# Colby Armstrong, Intangibles and Measuring Hidden Value

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While the NHL and game of hockey in general is harder to quantify overall player value than an almost purely numbers based game such as baseball, I feel attempting to identify (and measure) the hidden value of intangibles could be a real advantage to a team.Â  Since the explosion of advanced statistical analysis in baseball there have been a ton of different stats, ratios and metrics come and go and while they can be a bit intimidating and confusing they also all serve a simple purpose for the most part, establishing value in some form or another.

Baseball teams donâ€™t pay their stats and math gurus to simply do long division all day. No, they are paid so they can extract every last ounce of value out of their teamâ€™s payroll.Â  Baseball payrolls are pretty massive in comparison to hockey (New York Yankees spend over \$200 million alone) so teams neednâ€™t worry about this right?Â  Not anymore, I think with the NHL in a revolutionary economic time (read, salary cap era) I think it is now just as important for NHL teams to start placing a huge premium on extracting value.

I have seen a few different â€˜advancedâ€™ stats being used in hockey like CORSI (as one example) which is simply defined as the shot differential while a player was on the ice.Â  This includes not just goals and shots on goal, but also shots that miss the net, and in some formulations, blocked shots.Â  In other words, it’s the differential in the total number of shots directed at the net.Â  Is this a stat that you value and follow and are NHL GMs starting to value stats like these?

For years (decades) baseball GMs decided to simply ignore the vast wealth of various â€˜sabermetricâ€™ analysis at their own peril and they all ended up in the same regrettable position, unemployed.Â  Adapt or die.Â  Can any these stats start to quantify the â€˜intangiblesâ€™ in hockey that are often hidden to the naked eye and certainly do not show up on the score sheet?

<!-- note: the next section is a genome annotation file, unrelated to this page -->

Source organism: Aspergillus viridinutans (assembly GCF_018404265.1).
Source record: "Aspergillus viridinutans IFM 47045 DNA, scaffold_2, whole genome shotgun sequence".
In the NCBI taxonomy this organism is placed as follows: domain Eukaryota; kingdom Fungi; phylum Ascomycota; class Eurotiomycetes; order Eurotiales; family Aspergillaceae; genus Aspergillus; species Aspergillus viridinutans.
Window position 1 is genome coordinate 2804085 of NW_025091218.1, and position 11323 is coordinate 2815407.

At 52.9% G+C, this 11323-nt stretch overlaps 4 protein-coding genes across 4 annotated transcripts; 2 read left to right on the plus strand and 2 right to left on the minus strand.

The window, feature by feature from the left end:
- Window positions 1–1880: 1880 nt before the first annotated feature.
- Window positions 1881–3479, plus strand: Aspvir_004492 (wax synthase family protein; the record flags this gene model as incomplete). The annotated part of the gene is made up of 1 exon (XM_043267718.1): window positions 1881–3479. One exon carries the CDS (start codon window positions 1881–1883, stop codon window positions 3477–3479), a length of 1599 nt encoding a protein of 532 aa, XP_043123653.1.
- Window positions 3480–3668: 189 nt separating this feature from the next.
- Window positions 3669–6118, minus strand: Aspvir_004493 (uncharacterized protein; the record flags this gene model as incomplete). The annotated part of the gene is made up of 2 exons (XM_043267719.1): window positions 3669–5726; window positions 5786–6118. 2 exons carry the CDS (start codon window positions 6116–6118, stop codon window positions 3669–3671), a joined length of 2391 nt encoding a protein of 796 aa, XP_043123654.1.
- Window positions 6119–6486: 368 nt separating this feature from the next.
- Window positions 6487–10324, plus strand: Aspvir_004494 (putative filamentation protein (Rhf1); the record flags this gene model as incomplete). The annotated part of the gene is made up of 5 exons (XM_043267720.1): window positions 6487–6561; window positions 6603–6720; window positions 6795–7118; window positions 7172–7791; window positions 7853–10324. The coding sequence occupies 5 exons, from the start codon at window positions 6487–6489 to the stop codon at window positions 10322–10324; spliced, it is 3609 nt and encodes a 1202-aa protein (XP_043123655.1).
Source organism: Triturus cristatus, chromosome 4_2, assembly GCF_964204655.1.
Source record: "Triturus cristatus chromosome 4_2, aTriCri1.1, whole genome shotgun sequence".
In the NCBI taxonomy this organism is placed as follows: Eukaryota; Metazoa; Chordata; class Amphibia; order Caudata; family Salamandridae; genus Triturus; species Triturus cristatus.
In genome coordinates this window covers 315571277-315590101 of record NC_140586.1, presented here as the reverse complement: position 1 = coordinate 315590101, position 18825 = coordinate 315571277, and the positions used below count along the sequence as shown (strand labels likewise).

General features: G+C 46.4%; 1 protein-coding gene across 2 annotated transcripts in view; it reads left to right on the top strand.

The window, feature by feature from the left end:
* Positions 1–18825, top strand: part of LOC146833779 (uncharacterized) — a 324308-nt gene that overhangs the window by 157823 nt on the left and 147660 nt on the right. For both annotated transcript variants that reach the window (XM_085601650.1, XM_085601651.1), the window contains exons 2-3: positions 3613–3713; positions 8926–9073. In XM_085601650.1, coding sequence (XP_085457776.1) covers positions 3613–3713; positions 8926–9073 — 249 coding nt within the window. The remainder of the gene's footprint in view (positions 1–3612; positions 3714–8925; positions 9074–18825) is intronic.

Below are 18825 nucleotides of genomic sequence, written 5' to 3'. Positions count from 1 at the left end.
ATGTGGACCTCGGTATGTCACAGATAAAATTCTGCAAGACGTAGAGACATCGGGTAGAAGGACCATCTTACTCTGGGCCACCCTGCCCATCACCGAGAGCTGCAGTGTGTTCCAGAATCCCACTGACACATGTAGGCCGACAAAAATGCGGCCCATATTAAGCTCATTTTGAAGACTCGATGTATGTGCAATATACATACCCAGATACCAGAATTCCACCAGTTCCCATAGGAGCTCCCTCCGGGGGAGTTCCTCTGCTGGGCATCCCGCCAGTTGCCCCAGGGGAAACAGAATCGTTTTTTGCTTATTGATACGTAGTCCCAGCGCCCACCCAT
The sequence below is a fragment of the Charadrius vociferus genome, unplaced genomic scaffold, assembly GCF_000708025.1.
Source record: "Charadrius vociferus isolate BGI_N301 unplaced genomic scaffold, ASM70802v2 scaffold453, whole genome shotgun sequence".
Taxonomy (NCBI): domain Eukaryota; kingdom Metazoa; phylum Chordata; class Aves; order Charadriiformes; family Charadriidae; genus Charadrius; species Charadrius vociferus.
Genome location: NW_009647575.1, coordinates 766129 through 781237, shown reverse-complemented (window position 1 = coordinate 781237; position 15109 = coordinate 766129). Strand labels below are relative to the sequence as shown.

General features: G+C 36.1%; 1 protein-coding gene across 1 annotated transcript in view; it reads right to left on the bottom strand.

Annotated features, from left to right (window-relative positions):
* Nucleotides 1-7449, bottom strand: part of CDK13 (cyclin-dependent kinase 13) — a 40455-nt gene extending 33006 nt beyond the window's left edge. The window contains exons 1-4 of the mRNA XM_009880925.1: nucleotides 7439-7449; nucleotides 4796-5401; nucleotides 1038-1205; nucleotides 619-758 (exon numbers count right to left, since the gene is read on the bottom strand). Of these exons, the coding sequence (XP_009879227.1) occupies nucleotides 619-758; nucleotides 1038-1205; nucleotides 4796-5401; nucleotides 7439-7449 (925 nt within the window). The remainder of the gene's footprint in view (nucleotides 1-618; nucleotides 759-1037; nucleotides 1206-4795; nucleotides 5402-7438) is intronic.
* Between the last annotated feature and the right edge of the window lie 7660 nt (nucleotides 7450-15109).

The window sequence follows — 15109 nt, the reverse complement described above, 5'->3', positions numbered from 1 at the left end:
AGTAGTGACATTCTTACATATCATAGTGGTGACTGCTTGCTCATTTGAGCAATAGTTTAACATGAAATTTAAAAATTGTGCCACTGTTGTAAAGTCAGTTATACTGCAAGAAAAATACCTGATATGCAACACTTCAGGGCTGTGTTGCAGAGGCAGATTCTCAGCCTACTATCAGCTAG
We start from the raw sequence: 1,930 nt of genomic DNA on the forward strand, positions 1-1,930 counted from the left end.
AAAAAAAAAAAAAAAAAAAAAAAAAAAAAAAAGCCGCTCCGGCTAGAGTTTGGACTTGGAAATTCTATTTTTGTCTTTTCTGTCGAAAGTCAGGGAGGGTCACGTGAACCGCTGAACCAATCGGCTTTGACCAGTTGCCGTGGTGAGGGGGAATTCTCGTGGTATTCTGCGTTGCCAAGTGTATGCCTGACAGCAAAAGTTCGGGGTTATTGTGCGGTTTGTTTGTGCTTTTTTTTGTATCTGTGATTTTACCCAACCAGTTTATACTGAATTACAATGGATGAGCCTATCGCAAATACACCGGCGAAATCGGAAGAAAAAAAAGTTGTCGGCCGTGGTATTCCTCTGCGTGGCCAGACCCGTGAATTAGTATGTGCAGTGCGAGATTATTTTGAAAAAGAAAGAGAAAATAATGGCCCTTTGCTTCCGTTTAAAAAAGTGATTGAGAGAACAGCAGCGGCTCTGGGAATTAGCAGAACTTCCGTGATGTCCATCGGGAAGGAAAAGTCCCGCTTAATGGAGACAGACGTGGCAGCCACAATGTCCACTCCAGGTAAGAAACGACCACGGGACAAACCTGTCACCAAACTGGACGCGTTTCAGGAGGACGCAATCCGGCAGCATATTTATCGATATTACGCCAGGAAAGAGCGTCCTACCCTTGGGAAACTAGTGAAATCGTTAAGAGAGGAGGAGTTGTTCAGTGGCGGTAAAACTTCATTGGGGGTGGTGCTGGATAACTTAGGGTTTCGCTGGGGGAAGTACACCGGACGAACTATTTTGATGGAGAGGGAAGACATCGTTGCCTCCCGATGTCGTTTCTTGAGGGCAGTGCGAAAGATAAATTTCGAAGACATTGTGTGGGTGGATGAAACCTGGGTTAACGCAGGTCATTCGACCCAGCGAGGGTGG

I bring this up because among Leafs fans there probably isnâ€™t a player more argued about than Colby Armstrong since signing his three year, nine million dollar deal with the team.Â  A lot of people initially felt this was a big to moderate overpay for a guy like Armstrong who in 47 games this season has scored 8 goals and added 15 assists.

Some agreed with this and some didnâ€™t.Â  Those who didnâ€™t proposed I wasnâ€™t taking into account his abilities and skills that might not necessarily show up on the score sheet each night.Â  Things such as puck battles (winning them), hard back checking, proper positioning and in general helping to â€˜shut downâ€™ the opposing teamâ€™s better offensive lines.

Since 2008/09 here are the stat lines for two different NHL players.Â  One is 27 years old (Player A) and the other is 24 (Player B).Â  Player B has won a Stanley Cup while the other has toiled in three different organizations and itâ€™s fair to say public opinion of Player B is significantly higher than Player A and maybe it is warranted, but you can be the judge.Â  Colby Armstrong was also added for context.

 GP G A PTS PPG PP S S% Player A 223 56 67 123 0.55 14 545 10.2 Player B 211 60 77 137 0.65 16 476 12.6 Armstrong 208 45 47 92 0.44 3 305 14.7